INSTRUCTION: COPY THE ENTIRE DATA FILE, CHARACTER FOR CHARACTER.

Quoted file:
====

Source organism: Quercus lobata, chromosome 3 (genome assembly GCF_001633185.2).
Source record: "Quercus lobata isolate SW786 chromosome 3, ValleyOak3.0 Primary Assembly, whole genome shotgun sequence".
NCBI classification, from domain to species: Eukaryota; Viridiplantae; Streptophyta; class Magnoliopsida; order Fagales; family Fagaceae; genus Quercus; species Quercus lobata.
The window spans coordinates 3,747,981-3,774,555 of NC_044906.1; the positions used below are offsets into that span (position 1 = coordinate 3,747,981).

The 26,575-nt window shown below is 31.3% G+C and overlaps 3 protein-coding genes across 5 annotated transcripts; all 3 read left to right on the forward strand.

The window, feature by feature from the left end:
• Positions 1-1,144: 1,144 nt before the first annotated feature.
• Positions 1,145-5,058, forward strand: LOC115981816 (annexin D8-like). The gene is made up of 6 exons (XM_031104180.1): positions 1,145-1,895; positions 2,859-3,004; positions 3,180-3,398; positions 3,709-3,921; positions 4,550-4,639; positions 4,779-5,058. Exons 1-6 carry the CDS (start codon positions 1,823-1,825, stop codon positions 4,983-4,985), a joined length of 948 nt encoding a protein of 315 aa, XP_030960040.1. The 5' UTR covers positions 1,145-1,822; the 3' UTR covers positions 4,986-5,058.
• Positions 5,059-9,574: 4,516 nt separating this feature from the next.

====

Source organism: Quercus lobata, chromosome 3 (genome assembly GCF_001633185.2).
Source record: "Quercus lobata isolate SW786 chromosome 3, ValleyOak3.0 Primary Assembly, whole genome shotgun sequence".
NCBI classification, from domain to species: Eukaryota; Viridiplantae; Streptophyta; class Magnoliopsida; order Fagales; family Fagaceae; genus Quercus; species Quercus lobata.
The window spans coordinates 3,747,981-3,774,555 of NC_044906.1; the positions used below are offsets into that span (position 1 = coordinate 3,747,981).

The 26,575-nt window shown below is 31.3% G+C and overlaps 3 protein-coding genes across 5 annotated transcripts; all 3 read left to right on the forward strand.

The window, feature by feature from the left end:
• Positions 1-1,144: 1,144 nt before the first annotated feature.
• Positions 1,145-5,058, forward strand: LOC115981816 (annexin D8-like). The gene is made up of 6 exons (XM_031104180.1): positions 1,145-1,895; positions 2,859-3,004; positions 3,180-3,398; positions 3,709-3,921; positions 4,550-4,639; positions 4,779-5,058. Exons 1-6 carry the CDS (start codon positions 1,823-1,825, stop codon positions 4,983-4,985), a joined length of 948 nt encoding a protein of 315 aa, XP_030960040.1. The 5' UTR covers positions 1,145-1,822; the 3' UTR covers positions 4,986-5,058.
• Positions 5,059-9,574: 4,516 nt separating this feature from the next.